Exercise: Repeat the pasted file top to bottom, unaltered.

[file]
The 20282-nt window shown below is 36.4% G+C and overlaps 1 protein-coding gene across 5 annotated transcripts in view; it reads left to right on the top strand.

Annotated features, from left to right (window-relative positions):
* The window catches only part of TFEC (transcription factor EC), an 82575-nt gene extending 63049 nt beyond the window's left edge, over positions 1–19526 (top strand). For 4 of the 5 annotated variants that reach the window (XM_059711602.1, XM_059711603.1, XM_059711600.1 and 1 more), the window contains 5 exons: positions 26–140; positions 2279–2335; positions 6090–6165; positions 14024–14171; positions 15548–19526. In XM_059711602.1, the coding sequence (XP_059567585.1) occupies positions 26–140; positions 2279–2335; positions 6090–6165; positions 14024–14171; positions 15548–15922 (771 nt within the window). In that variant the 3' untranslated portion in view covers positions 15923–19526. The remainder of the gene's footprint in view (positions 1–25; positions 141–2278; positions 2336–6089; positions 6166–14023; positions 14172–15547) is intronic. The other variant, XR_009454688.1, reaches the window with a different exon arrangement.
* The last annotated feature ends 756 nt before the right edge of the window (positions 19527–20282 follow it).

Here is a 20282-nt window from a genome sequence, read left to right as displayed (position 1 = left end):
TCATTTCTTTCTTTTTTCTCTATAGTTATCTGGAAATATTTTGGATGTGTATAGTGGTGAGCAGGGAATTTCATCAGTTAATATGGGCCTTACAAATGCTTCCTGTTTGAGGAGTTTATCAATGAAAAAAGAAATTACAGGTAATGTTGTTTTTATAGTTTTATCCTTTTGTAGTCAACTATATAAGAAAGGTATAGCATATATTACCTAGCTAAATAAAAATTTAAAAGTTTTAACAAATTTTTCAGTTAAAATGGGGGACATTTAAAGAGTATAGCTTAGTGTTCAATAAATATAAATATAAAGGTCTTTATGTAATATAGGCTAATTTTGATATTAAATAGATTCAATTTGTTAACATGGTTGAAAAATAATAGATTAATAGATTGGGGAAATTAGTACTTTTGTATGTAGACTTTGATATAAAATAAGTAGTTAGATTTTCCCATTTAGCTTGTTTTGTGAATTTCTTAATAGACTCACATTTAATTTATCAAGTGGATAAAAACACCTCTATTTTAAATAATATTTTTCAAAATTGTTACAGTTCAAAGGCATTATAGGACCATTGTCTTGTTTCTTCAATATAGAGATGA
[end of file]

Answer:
The 20282-nt window shown below is 36.4% G+C and overlaps 1 protein-coding gene across 5 annotated transcripts in view; it reads left to right on the top strand.

Annotated features, from left to right (window-relative positions):
* The window catches only part of TFEC (transcription factor EC), an 82575-nt gene extending 63049 nt beyond the window's left edge, over positions 1–19526 (top strand). For 4 of the 5 annotated variants that reach the window (XM_059711602.1, XM_059711603.1, XM_059711600.1 and 1 more), the window contains 5 exons: positions 26–140; positions 2279–2335; positions 6090–6165; positions 14024–14171; positions 15548–19526. In XM_059711602.1, the coding sequence (XP_059567585.1) occupies positions 26–140; positions 2279–2335; positions 6090–6165; positions 14024–14171; positions 15548–15922 (771 nt within the window). In that variant the 3' untranslated portion in view covers positions 15923–19526. The remainder of the gene's footprint in view (positions 1–25; positions 141–2278; positions 2336–6089; positions 6166–14023; positions 14172–15547) is intronic. The other variant, XR_009454688.1, reaches the window with a different exon arrangement.
* The last annotated feature ends 756 nt before the right edge of the window (positions 19527–20282 follow it).

Here is a 20282-nt window from a genome sequence, read left to right as displayed (position 1 = left end):
TCATTTCTTTCTTTTTTCTCTATAGTTATCTGGAAATATTTTGGATGTGTATAGTGGTGAGCAGGGAATTTCATCAGTTAATATGGGCCTTACAAATGCTTCCTGTTTGAGGAGTTTATCAATGAAAAAAGAAATTACAGGTAATGTTGTTTTTATAGTTTTATCCTTTTGTAGTCAACTATATAAGAAAGGTATAGCATATATTACCTAGCTAAATAAAAATTTAAAAGTTTTAACAAATTTTTCAGTTAAAATGGGGGACATTTAAAGAGTATAGCTTAGTGTTCAATAAATATAAATATAAAGGTCTTTATGTAATATAGGCTAATTTTGATATTAAATAGATTCAATTTGTTAACATGGTTGAAAAATAATAGATTAATAGATTGGGGAAATTAGTACTTTTGTATGTAGACTTTGATATAAAATAAGTAGTTAGATTTTCCCATTTAGCTTGTTTTGTGAATTTCTTAATAGACTCACATTTAATTTATCAAGTGGATAAAAACACCTCTATTTTAAATAATATTTTTCAAAATTGTTACAGTTCAAAGGCATTATAGGACCATTGTCTTGTTTCTTCAATATAGAGATGA